PRO Act and the union organization

Under the PRO Act, employers cannot hold mandatory meetings to protest against union formation or to share the truth about what trade union means.

The PRO Act also tightens the time it takes to negotiate collective bargaining agreements. It requires the employer and union to initiate negotiations within 10 days of the written request and if no agreement is reached within 90 days, either party can request a tie. federal interpreter.

Employers will be required to provide all employees’ names and contact information to the union. The employer will not be allowed to replace workers participating in the strike.

The National Bureau of Industrial Relations (NRLB) fines

The PRO Act provides a good structure for the NLRB to impose civil penalties. The penalties will be up to $ 50,000 for a labor offense or up to $ 100,000 for a multiple violation.

The National Federation of Independent Businesses’ Response to the PRO Act

According to the NFIB, 70% of its members oppose the repeal of the state’s “Right to work” law. Nearly 100% of NFIB members believe that small businesses can hire independent contractors to carry out the essential tasks of their business.

The NFIB also opposes the language of the PRO Act which requires employers to provide personal contact information of all their employees to unions without workers’ consent.

Kevin Kuhlman, Senior Director of Federal Government Relations at NFIB said: “This is a bill with labor policy proposals that are not only rejected in court, but also rejected by Congress in the many decade. “If passed, the PRO Act of 2019 will put employees’ personal information at risk, exposing small businesses to unrelated secondary boycotts, imposing union fees on employees regardless of their own. must be a member of a union or not and dramatically change decades of employment discipline. . “

“Small business optimism is at historic levels and owners are ramping up hiring, salaries and investments,” he added. “This damaging bill will hold back such huge profits.”

President Biden strongly supports the PRO Act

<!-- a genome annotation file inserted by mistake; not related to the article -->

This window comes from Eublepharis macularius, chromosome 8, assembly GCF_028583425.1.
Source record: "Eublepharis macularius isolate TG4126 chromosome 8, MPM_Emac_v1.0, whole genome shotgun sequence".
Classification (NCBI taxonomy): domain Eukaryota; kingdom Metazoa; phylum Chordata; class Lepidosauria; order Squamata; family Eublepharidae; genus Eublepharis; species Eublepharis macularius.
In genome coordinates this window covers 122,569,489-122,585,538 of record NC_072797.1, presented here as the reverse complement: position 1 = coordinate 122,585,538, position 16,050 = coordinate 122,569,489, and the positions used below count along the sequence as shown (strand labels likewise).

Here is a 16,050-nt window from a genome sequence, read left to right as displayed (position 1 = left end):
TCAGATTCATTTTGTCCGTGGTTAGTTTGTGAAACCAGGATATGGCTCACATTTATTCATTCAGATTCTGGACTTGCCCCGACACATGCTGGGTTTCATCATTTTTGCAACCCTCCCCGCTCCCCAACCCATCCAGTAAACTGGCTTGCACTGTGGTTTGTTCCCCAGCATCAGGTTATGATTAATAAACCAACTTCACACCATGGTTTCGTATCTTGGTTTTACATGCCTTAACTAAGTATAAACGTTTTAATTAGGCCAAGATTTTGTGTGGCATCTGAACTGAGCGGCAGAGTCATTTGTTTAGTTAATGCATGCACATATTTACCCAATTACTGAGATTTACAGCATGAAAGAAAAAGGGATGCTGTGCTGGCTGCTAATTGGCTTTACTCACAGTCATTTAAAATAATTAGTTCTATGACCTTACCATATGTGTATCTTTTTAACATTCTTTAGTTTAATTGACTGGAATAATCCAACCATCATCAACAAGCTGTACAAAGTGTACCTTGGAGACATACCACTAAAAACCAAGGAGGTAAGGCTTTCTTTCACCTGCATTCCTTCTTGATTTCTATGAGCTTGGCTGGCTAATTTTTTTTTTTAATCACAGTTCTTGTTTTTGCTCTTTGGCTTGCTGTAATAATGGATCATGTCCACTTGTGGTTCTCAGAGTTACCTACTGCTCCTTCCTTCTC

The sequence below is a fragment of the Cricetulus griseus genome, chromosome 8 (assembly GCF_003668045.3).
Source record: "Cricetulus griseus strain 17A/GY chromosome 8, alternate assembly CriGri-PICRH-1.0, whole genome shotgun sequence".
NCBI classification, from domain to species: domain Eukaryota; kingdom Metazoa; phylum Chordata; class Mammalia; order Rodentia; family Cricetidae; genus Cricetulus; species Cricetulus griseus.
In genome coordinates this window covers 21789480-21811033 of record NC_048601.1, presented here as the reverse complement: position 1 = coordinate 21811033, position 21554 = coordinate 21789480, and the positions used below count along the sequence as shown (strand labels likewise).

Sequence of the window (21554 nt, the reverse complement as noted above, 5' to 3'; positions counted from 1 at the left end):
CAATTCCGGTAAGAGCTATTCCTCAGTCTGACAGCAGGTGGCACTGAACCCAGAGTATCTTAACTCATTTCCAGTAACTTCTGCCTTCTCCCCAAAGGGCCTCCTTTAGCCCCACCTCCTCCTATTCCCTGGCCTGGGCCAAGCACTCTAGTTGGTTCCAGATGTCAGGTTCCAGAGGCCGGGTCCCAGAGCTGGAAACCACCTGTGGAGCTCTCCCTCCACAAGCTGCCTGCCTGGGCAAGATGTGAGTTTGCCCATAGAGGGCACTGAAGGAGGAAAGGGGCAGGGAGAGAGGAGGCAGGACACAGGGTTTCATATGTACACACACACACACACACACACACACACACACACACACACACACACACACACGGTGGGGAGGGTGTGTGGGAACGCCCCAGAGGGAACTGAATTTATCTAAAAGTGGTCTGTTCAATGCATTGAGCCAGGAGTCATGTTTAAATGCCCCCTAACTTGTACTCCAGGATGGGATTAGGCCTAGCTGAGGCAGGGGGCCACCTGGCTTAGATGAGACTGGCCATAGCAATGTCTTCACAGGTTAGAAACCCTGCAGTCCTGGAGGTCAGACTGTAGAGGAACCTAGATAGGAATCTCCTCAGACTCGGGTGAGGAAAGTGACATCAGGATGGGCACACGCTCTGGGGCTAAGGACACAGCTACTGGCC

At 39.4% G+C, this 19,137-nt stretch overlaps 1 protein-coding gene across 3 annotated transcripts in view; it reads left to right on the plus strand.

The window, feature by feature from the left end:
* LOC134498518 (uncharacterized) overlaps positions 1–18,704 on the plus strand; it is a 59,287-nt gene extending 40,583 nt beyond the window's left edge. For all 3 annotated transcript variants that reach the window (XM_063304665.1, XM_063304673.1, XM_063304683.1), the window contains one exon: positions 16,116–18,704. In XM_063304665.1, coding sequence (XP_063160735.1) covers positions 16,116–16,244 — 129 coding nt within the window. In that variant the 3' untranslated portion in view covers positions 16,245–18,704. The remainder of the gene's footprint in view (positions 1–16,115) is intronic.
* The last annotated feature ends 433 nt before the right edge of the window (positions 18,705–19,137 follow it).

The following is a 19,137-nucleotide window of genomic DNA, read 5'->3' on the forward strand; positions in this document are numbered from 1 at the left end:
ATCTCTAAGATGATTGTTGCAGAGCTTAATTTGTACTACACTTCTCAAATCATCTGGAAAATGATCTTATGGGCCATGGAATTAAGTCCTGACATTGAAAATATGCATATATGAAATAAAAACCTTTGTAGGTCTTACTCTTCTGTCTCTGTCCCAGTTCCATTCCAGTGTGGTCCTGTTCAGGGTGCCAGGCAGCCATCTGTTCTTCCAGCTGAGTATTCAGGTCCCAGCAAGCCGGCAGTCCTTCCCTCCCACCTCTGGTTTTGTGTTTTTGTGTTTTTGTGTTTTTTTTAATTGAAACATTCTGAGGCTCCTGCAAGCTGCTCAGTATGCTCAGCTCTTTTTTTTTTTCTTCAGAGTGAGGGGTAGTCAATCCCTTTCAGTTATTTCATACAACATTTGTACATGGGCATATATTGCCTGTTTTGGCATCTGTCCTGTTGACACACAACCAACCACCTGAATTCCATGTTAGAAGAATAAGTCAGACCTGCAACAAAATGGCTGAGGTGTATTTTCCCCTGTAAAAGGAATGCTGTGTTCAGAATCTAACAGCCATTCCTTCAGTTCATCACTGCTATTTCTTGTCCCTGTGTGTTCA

The President clearly supports the PRO Act as part of his union support agenda. In a recent statement, he said, “The PRO Act protects workers’ right to strike – a fundamental economic right – and participates in boycotts and other acts of solidarity with workers at companies. else without penalty.

“It makes it clear that employers must not force employees to give up their right to participate in class-action or class action lawsuits together. The bill also closes loopholes in Federal labor law by prohibiting employers from misclassifying workers as independent contractors and preventing workers from denying remedies due to immigration status. their.

“It establishes a broad standard of general employers, allowing workers to bargain collectively with all companies controlling their terms and conditions of employment. The bill allows unions to charge a fair share fee to cover the costs of collective bargaining and management of union contracts for all workers covered by the terms of the contract. HR 842 restores workers’ access to union elections and ensures results are respected. “

What’s next?

While it now seems unlikely that the Senate will vote to end voting, an obstacle to passing the PRO Act, it certainly is not the death knell for the bill.

Parts of the PRO Act may pass Biden to his signature, and if that happens, it could lead to major changes to your business.

Photo: Depositphotos